setting variables in outer functions

Duncan Booth duncan.booth at invalid.invalid
Thu Nov 1 10:26:21 CET 2007


Hrvoje Niksic <hniksic at xemacs.org> wrote:

> In real-life code, closures are used to implement callbacks with
> automatic access to their lexical environment without the need for the
> bogus additional "void *" argument one so often sees in C callbacks,
> and without communication through global variables.  If the callbacks
> can access variables in the outer scope, it's only logical (and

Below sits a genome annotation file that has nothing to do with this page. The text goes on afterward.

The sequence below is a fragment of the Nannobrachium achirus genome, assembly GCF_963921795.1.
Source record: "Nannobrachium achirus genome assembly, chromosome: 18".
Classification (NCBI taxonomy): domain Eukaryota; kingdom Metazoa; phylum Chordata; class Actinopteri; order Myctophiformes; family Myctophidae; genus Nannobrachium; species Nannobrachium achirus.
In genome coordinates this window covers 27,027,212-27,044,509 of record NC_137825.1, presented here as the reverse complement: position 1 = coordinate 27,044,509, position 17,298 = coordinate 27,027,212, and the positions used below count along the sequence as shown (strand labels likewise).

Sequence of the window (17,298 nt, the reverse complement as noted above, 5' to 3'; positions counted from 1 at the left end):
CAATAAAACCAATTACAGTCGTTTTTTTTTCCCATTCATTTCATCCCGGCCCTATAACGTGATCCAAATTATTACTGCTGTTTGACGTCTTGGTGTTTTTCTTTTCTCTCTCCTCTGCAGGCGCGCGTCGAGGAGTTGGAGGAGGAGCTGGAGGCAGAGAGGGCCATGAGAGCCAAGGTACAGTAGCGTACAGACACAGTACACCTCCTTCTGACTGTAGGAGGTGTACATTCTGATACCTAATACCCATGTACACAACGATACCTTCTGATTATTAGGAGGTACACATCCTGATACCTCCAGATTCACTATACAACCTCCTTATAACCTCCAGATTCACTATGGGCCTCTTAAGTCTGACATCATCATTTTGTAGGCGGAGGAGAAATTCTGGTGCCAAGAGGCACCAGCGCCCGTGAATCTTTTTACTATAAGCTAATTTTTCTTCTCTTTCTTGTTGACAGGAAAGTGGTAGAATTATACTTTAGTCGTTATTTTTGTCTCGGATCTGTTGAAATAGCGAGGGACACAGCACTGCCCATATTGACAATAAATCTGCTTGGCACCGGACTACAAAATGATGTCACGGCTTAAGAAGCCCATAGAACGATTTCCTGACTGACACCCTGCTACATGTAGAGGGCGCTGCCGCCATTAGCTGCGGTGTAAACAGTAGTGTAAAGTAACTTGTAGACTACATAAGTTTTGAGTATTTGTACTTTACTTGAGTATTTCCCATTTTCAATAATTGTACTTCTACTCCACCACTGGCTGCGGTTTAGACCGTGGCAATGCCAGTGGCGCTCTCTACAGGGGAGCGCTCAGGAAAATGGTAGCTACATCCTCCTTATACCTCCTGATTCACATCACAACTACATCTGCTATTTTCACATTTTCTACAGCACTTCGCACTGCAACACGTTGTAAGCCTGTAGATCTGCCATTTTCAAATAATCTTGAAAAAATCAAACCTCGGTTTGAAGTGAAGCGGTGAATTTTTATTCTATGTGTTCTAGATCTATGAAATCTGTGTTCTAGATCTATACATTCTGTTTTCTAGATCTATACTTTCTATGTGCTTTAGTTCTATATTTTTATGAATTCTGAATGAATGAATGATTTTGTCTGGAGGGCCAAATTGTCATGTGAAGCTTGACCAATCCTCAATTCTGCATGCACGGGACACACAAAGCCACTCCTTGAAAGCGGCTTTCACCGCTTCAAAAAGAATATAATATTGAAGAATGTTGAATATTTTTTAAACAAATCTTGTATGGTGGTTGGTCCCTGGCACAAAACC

> useful) for them to be able to change them.  Prohibiting modification
> reduces the usefulness of closures and causes ugly workarounds such as
> the avar[0] pattern.
> 

In real life code methods are used to implement callbacks with automatic 
access to their environment without the need for any C type hacks.

What is your point here? Python isn't C (or Javascript). If you have a 
function which takes a callback in Python you just pass it a bound method 
and you have all the context you want without resorting to ugly workrounds.



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